Deputy Secretary Paul Hammer
Administrator Aileen Switzer
In general, do not capitalize a formal title when it appears after a name; however, for very high officials, when you are referring to a specific person, capitalize the title:
Barack Obama, President of the United States; the President
The Secretary of State just entered the room.
Ron Johnson, senator from Wisconsin; the senator
It may be appropriate to capitalize all titles on certain documents (agendas, certificates, etc.). Be consistent throughout the document.
town of Grand Chute; village of Waunakee; city of Milwaukee; cities of Eau Claire, Green Bay, Madison – list a series of municipalities in alphabetical order, regardless of population difference
This is a proper name
Capitalize when used as a formal title before a name. See titles.
Always capitalized; “tweet” is lowercase
web, webpage, website
Do not capitalize; no spaces (home page is two words)
Always capitalize the "Y" and "T"; one word
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In general, spell out one through nine and use figures for 10 and above; use all figures when you have a series of numbers. Be consistent throughout a document.
Use figures and spell out the measurement. She is 5 feet 9 inches tall. When used as an adjective, hyphenate: the 10-mile bypass.
Use only numbers for dimensions, prices, temperatures, etc.: 4 by 5 feet, 7 degrees, 4-lane, $5, 5 cents, 12 cents, $2.50.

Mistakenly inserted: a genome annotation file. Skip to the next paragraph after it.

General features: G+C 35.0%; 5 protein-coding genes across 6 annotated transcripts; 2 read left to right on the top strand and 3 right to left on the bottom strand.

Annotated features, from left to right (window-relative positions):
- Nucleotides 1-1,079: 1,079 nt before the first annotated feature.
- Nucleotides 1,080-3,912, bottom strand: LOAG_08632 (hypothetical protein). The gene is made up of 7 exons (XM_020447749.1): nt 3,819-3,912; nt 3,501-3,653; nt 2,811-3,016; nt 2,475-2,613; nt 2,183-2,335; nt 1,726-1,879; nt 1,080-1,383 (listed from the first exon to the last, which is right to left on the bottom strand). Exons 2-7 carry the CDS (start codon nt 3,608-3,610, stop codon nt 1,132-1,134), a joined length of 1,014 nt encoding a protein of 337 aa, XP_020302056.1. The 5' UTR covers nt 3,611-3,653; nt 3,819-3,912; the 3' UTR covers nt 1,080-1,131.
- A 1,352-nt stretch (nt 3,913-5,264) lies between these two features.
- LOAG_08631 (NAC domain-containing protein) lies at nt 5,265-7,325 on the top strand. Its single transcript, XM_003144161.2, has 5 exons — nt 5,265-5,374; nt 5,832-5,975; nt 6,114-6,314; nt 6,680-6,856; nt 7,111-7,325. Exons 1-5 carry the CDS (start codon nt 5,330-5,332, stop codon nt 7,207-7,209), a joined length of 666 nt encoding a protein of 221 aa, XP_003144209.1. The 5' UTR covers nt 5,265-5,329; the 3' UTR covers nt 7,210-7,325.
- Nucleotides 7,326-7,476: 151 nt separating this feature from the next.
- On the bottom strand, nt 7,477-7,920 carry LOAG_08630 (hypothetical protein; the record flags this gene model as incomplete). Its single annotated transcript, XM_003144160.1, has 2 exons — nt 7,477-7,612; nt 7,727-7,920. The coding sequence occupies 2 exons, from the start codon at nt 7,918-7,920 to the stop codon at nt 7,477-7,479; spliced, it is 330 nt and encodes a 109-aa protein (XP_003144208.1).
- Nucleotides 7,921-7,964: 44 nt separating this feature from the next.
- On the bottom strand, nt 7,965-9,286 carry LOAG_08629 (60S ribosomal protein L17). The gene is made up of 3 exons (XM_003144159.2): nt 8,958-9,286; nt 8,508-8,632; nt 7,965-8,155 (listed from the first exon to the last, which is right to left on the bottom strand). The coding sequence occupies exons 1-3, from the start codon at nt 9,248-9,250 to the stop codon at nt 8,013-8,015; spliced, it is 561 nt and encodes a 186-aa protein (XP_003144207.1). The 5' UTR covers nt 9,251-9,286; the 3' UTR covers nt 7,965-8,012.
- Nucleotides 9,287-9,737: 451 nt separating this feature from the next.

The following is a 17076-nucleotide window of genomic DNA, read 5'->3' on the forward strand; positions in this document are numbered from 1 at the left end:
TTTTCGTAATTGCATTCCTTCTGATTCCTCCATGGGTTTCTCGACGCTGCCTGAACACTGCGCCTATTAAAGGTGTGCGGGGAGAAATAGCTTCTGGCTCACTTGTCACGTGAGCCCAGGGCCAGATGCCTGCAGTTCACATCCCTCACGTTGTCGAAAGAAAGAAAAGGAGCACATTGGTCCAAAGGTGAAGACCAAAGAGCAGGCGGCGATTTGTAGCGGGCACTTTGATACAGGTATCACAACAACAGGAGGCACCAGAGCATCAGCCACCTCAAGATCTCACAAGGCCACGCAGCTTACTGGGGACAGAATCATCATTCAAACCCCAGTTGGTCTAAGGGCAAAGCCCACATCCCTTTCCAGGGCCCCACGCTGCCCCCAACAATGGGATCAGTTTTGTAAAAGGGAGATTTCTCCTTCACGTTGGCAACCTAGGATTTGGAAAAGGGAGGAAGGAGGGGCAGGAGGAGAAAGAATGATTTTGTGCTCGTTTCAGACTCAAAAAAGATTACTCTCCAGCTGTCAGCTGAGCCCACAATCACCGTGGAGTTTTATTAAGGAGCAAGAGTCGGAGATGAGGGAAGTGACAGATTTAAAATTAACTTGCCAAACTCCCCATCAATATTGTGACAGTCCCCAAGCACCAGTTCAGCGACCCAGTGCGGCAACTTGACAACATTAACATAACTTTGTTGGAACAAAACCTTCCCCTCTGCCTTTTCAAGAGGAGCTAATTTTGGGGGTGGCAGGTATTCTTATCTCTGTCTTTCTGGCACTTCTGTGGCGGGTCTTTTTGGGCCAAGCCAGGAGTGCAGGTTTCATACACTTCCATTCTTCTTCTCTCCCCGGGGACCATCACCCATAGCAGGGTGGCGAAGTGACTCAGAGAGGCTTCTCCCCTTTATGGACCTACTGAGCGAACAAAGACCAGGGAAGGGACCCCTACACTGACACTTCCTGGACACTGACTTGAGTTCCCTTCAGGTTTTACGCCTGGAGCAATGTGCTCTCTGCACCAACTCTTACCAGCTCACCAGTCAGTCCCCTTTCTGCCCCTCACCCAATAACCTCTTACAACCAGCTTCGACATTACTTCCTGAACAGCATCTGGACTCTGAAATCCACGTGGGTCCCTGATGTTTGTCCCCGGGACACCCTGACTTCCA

Use words when a percent or percentage is under 10: one percent, 10 percent, four percentage points (use decimals, not fractions). For a range, 12 to 15 percent or between 12 and 15 percent; for amounts less than one percent, precede the decimal with a zero: The cost of living rose 0.6 percent. A percent sign (%) may be used in charts, graphs and tables, especially online.
1st District, 10th Ward, 3rd Precinct (political divisions)
(608) xxx-xxxx or 1-800-xxx-xxxx or (608) xxx-xxxx, ext. 364.
Use the term toll-free before any toll-free number except 800 so readers know it is a toll-free number: "Call toll-free 888-368-9556 anytime to make a road test appointment."
2-lane, 4-lane, etc.
Round a number up if it is five or more, and down if it is less than five: $2.6 million, not $2,594,697.40.
Spell out numbers when they start a sentence
Use figures except for noon and midnight. 8:30 a.m., 9 p.m., (not 9:00 p.m.). Avoid redundancies such as: 10 a.m. this morning. Use 10 a.m. today. Put the time after the verb in a sentence. Governor Walker announced today...
Use when the toll-free number is anything but 800 so readers know it is a toll-free number. Example: Call toll-free 888-368-9556 anytime to make a road test appointment.
Early '60s, not 60's; 1980s (Don't use an apostrophe when making figures plural). Avoid starting a sentence with a year. Always include the year on first reference of a date in a document.
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Use when creating a contraction: don't (do not), couldn't (could not), it's (it is)
Use to indicate possessive case of nouns: the department's budget; the employee’s job
Use to indicate omission of figures: the '90s; class of '97
When you make a noun or number plural by adding "s," don't use an apostrophe: 1990s
Use parallel construction
Capitalize the first letter of the first word in each bullet